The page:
Endomembrane system

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The endomembrane system is composed of the different membranes that are suspended in the cytoplasm within a eukaryotic cell. These membranes divide the cell into functional and structural compartments, or organelles. In eukaryotes the organelles of the endomembrane system include: the nuclear envelope, the endoplasmic reticulum, the Golgi apparatus, lysosomes, vacuoles, vesicles, and the cell membrane. The system is defined more accurately as the set of membranes that form a single functional and developmental unit, either being connected together directly, or exchanging material through vesicle transport.[1] Importantly, the endomembrane system does not include the membranes of mitochondria or chloroplasts.

The nuclear envelope is a membrane containing two layers, that encompasses the contents of the nucleus.[2] The endoplasmic reticulum (ER) is a synthesis and transport organelle that branches into the cytoplasm in plant and animal cells.[3] The Golgi apparatus is a series of multiple compartments where molecules are packaged for delivery to other cell components or for secretion from the cell.[4] Vacuoles, which are found in both plant and animal cells (though much bigger in plant cells), are responsible for maintaining the shape and structure of the cell as well as storing waste products.[5] A vesicle is a relatively small, membrane-enclosed sac that stores or transports substances.[6] The plasma membrane, also referred to as the cell membrane, is a protective barrier that regulates what enters and leaves the cell.[7] There is also an organelle known as the spitzenkörper that is only found in fungi, and is connected with hyphal tip growth.[8]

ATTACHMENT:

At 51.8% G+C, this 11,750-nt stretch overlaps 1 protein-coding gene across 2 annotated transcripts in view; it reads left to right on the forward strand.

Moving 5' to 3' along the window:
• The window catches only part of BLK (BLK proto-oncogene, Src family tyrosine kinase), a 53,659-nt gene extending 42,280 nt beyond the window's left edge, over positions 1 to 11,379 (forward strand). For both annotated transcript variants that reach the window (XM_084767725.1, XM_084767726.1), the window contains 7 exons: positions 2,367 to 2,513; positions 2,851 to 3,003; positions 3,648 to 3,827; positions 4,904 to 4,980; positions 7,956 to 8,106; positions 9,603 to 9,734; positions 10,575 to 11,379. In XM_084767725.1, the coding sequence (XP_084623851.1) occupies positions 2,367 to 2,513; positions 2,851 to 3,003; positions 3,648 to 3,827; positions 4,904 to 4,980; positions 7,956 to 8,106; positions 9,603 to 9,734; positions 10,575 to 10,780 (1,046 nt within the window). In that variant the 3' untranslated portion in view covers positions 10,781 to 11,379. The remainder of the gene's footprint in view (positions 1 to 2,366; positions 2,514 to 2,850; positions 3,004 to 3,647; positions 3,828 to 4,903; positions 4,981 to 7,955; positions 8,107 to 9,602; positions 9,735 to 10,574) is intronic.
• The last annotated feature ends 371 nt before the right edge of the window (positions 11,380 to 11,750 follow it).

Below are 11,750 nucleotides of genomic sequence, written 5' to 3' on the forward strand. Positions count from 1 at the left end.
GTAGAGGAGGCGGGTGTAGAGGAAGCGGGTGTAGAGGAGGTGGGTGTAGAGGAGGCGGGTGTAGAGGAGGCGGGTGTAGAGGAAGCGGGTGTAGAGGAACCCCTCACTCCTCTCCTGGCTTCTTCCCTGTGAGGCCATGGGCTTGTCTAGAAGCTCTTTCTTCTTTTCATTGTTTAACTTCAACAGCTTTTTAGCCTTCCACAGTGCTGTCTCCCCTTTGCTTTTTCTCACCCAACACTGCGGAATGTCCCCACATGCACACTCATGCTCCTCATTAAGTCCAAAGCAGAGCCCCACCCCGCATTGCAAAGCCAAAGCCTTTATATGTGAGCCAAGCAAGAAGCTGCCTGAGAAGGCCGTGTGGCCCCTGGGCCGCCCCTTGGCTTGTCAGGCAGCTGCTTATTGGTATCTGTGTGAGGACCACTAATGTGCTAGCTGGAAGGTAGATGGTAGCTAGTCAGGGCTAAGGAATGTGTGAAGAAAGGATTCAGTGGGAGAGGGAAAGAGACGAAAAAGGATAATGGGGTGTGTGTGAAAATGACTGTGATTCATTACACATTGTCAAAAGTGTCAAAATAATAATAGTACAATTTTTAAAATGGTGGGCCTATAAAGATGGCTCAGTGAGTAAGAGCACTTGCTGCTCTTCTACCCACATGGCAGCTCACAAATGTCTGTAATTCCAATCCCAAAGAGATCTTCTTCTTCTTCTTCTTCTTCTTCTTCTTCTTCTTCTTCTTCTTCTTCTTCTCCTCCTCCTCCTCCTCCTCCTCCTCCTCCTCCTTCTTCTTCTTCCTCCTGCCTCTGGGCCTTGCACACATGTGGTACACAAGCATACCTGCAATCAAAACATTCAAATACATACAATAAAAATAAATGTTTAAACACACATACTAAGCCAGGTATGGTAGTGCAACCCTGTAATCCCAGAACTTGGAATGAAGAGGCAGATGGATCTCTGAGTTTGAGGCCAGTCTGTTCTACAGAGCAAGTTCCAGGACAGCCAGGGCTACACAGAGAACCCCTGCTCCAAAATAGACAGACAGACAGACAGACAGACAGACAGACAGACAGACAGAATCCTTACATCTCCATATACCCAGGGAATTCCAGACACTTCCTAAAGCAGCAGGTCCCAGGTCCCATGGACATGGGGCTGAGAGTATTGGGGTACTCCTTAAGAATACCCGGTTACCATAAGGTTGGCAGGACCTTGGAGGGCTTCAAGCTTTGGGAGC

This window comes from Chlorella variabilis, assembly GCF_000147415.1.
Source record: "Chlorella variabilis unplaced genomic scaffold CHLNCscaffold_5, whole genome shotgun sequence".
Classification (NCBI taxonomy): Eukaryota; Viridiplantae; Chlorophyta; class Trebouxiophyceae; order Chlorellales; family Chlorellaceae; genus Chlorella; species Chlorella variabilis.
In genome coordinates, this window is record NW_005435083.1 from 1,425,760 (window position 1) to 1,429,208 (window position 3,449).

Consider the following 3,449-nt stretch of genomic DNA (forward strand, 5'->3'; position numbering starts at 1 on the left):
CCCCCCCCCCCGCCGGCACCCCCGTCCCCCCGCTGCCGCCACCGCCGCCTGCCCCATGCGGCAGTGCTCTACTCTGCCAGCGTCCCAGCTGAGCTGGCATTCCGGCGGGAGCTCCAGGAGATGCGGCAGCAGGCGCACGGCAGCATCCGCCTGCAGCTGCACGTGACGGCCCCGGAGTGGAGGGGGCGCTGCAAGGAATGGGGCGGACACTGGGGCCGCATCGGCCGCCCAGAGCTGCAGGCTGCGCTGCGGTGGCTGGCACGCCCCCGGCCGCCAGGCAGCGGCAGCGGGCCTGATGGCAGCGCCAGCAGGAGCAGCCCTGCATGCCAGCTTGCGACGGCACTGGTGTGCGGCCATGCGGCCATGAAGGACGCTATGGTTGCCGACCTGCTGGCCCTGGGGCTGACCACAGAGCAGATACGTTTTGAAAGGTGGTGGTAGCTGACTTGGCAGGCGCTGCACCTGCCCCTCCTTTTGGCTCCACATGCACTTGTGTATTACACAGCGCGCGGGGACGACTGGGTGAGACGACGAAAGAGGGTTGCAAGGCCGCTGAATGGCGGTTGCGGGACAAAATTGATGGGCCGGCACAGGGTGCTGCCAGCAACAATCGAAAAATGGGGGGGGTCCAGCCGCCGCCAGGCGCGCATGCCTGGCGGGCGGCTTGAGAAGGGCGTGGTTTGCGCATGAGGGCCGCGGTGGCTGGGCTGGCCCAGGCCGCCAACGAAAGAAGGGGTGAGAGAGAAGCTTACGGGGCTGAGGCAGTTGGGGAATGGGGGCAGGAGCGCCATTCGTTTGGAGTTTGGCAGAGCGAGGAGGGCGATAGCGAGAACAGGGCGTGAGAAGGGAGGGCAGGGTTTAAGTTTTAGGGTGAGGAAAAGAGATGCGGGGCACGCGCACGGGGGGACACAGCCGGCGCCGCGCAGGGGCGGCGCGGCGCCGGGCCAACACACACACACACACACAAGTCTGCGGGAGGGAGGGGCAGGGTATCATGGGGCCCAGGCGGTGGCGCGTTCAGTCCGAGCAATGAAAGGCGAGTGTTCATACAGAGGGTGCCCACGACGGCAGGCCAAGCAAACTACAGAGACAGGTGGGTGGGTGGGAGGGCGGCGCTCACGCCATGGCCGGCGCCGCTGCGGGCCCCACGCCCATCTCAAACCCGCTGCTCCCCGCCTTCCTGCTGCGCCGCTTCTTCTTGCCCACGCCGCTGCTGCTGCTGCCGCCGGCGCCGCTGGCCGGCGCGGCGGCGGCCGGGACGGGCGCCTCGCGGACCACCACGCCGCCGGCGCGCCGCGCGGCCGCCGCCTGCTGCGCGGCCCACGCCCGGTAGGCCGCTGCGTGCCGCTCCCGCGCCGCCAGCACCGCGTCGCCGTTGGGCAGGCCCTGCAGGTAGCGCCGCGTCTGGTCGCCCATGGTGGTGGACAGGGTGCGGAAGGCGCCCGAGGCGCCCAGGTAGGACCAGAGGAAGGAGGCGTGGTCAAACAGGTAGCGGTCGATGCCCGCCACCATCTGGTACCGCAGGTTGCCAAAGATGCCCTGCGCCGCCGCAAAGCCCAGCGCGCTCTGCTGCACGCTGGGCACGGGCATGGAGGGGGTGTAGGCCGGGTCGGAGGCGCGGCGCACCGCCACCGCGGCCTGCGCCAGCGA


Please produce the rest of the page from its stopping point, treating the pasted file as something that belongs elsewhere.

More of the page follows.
In prokaryotes endomembranes are rare, although in many photosynthetic bacteria the plasma membrane is highly folded and most of the cell cytoplasm is filled with layers of light-gathering membrane.[9] These light-gathering membranes may even form enclosed structures called chlorosomes in green sulfur bacteria.[10]

The organelles of the endomembrane system are related through direct contact or by the transfer of membrane segments as vesicles. Despite these relationships, the various membranes are not identical in structure and function. The thickness, molecular composition, and metabolic behavior of a membrane are not fixed, they may be modified several times during the membrane's life. One unifying characteristic the membranes share is a lipid bilayer, with proteins attached to either side or traversing them.[11]

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